With operations in over 1160 locations worldwide, National Oilwell Varco (NYSE: NOV ) is a leading provider of equipment and services to the oil and gas industry through its three segments; Rig Technology, Petroleum Services & Supplies, and Distribution & Transmission. CEO Merrill "Pete" Miller has held a number of senior executive positions with NOV, beginning in 1996. Miller also serves on the boards of Chesapeake Energy Corporation (NYSE: CHK ) , Offshore Energy Center, Petroleum Equipment Suppliers Association, and Spindletop International.
In this video segment Miller describes NOV's perspective on working with national oil companies, from Argentina to China to Russia, versus major corporations, and how they meet the needs of such diverse clients. The full version of the interview can be found here.
A full transcript follows the video.
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Taylor Muckerman: Just to touch on offshore one more time, with Brazil, it's been kind of a frustrating market for the offshore community with Petrobras (NYSE: PBR ) and the Brazilian government kind of holding back on some of the auctions.
They talk about the Libra Field being auctioned off, hopefully in October, and now the Brazilian government is becoming a little bit more lenient on gasoline prices within the country, and even talking about helping Petrobras fund some of their drilling initiatives down there.
What do you see, moving forward with this? Do you see it loosening up? Is it finally going to realize its true potential, do you think?
Pete Miller: I think ultimately it's going to realize the true potential, but Brazil's just a different place to work. They've had infrastructure problems ... when you take a look at it, supporting the offshore business they've got one base, and that's essentially Macaé.
Well, Macaé is high jack. If you miss your boat slot there, you're going to have big problems getting your equipment out to the rig.
I think today, though, we're starting to open up different bases around the country. I think within the next three or four years the infrastructure will catch up, and I think Brazil will become a much smoother place to do business because of that.
Muckerman: Very good to hear.
Sticking with South America a little bit, shale gas is going to probably be a huge business there, especially in Argentina. Chevron (NYSE: CVX ) signing over a billion-dollar deal with YPF down there. Then you look at China, also, with huge shale reserves estimated by the EIA.
I'm just wondering how you plan on attacking these international markets that really have been untapped when you compare them to the U.S. and Canadian shale, that we've really been able to exploit.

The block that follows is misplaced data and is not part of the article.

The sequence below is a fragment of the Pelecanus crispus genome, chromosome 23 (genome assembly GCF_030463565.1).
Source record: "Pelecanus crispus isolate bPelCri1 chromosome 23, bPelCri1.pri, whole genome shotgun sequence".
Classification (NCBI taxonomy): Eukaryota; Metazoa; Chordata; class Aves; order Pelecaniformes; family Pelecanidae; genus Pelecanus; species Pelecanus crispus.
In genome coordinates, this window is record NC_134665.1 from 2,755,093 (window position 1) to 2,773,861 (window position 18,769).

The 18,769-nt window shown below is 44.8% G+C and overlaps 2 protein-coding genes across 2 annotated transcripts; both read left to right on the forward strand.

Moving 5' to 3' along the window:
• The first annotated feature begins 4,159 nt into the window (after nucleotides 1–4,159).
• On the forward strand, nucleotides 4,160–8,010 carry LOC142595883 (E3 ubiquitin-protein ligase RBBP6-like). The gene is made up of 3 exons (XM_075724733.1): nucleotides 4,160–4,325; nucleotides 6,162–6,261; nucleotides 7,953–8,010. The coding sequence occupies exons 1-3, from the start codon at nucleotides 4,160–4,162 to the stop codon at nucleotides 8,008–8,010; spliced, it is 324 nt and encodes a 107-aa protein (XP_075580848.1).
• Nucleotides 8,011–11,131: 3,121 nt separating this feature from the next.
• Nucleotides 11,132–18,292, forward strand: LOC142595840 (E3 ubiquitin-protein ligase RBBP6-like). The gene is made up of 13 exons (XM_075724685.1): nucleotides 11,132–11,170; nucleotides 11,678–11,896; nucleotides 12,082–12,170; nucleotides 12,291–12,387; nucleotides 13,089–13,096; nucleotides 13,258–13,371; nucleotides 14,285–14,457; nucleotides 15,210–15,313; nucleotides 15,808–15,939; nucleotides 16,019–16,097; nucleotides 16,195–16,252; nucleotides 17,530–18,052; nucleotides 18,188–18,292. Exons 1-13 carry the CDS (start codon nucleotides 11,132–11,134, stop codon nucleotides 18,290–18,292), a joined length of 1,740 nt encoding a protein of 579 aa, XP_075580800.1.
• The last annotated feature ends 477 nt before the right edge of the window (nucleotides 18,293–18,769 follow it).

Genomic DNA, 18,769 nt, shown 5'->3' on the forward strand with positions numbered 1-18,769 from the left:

Miller: Yeah. We're actually in great shape on being able to do that, because both countries -- Argentina that you mentioned, and China -- we've got wonderful infrastructure already in place for NOV.
But interestingly, we're actually building rigs in Fort Worth, Texas, and shipping them to China, to help exploit the Chinese shale plays. I think they know that they need help. If you look at Sinopec (NYSE: SHI ) , they've invested in the Eagle Ford. You look at SINOC, they've invested in the Mississippi Lime and different places like that.
That's not so much because they believe in the American market, but a lot of that's to learn. They want to get it figured out. China needs shale gas. They need it in the worst way. They've got pollution problems; a quick and easy solution for them is natural gas, and we're going to be there to help.
I believe, over the next four or five years, you're going to see international shale plays become every bit as important as the domestic shale plays, to NOV.
Muckerman: When you look at countries like China and Russia, and countries with national oil companies, what's the difference when you're trying to operate with them, versus larger integrateds like an Exxon (NYSE: XOM ) or a Shell (NYSE: RDS-B ) , for instance?
Miller: I think for the most part it's the bureaucracy. It's the quickness of decisions being made. When you're dealing with an Exxon or a Chevron, they're big companies. They're looking at things from a strictly financial basis, and they're going to make quick decisions.
I think when you're talking about national oil companies, they've got to make decisions that not only look at the financial side, but also look at the political and the social side. They want a lot more local content and different things like that, and it's a longer process.
You learn how to deal with it, but we've been overseas for so long that it's second nature to us, being able to deal with people like that, and companies.